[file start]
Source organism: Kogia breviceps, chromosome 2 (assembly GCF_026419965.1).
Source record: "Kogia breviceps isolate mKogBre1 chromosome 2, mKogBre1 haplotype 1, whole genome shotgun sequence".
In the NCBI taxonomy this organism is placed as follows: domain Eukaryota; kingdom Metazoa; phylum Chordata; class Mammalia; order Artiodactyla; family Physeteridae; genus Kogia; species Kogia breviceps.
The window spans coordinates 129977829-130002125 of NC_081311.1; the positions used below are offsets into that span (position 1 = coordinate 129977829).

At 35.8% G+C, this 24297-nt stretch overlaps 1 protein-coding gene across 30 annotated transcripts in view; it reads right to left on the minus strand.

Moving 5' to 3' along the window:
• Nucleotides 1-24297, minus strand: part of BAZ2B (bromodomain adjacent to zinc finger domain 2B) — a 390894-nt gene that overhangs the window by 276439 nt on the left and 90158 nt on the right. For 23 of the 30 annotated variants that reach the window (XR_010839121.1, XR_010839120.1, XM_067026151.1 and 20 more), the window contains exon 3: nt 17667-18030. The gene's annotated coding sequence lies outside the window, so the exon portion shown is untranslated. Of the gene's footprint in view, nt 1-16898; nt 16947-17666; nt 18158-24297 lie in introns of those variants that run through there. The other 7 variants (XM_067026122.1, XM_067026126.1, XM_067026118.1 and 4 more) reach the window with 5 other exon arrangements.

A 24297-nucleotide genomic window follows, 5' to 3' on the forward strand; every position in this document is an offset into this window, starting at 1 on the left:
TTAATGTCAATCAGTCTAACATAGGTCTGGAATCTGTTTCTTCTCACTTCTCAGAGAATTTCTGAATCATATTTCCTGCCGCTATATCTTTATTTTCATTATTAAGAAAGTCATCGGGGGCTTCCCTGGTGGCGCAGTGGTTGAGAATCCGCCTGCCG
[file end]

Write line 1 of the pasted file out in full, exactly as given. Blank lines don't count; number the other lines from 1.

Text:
Source organism: Kogia breviceps, chromosome 2 (assembly GCF_026419965.1).